The California Secretary of State announced that 1,626,042 signatures were valid in the recall campaign against Gov. Gavin Newsom (D). Voters have until June 8 to request the removal of their signature from the petition. The request must be sent in writing to a county election official. If enough valid signatures remain following the June 8 deadline, the recall campaign will enter a budgeting and scheduling phase.
Supporters needed to collect at least 1,495,709 valid signatures to trigger a recall election. They turned in more than 2.1 million signatures by the March 17 deadline. More than 80% of the signatures processed by the secretary of state were deemed valid. This validity rate is higher than the average for propositions in California from 2018-2022 (76.5%).
A recall election would present voters with two questions. The first would ask whether Newsom should be recalled from the office of governor. The second would ask who should succeed Newsom if he is recalled. A majority vote is required on the first question for the governor to be recalled. The candidate with the most votes on the second question would win the election, no majority required. In the 2003 recall of Davis, 135 candidates ran and the winner received 48.58 percent of the vote.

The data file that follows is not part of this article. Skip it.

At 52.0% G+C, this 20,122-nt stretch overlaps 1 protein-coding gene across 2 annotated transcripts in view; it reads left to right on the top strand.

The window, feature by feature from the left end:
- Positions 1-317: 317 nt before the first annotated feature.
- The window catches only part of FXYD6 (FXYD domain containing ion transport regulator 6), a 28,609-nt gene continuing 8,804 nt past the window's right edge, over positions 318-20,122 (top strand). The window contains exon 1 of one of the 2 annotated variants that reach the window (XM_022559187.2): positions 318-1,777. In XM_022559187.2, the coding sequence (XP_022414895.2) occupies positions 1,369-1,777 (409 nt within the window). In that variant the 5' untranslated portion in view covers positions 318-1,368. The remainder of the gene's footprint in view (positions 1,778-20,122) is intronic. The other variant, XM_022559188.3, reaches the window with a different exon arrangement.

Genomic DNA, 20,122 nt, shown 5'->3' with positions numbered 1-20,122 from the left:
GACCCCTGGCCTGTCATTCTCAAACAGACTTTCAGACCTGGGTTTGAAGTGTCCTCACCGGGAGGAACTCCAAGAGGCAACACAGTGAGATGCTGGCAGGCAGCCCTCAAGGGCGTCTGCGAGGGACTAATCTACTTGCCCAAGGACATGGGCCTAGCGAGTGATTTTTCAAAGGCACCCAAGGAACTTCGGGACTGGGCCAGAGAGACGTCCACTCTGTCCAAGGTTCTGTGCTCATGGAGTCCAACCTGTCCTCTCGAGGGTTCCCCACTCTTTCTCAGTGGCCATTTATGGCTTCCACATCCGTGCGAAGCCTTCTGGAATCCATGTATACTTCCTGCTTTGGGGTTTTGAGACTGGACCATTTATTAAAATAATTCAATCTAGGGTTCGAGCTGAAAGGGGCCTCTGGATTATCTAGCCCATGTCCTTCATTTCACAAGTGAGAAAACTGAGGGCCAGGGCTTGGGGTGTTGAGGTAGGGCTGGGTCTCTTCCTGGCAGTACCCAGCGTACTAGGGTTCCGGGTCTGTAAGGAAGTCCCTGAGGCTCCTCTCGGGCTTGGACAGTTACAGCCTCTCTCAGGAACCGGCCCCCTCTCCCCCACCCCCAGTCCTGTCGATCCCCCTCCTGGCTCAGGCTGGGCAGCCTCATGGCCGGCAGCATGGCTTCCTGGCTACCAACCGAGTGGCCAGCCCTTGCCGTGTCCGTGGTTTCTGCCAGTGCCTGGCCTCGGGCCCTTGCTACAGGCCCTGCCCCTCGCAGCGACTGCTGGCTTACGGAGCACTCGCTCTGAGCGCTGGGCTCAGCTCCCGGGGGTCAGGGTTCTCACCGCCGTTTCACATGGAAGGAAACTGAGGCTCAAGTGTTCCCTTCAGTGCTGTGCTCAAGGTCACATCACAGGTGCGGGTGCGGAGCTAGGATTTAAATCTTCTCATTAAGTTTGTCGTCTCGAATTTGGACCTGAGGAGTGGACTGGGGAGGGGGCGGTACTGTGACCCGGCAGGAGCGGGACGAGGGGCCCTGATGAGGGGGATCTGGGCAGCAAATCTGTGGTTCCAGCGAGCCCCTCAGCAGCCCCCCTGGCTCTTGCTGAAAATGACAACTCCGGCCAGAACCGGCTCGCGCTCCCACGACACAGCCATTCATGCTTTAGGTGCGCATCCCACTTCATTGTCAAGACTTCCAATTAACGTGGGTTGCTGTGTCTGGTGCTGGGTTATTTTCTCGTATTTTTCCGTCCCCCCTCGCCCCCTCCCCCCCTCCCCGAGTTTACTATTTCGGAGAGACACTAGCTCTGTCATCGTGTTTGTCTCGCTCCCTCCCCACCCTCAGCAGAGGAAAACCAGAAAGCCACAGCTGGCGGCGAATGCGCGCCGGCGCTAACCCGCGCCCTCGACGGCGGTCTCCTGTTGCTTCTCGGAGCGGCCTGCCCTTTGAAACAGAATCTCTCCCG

Since 1911, there have been 55 attempts to recall a sitting California governor. The only successful recall campaign was in 2003 when voters recalled then-Gov. Gray Davis (D). Arnold Schwarzenegger (R) was chosen as Davis’ replacement.
Several individuals have announced campaigns as candidates if the recall goes to the ballot. Among those are former San Diego Mayor Kevin Faulconer (R), 2018 gubernatorial candidate John Cox (R), and Caitlyn Jenner (R).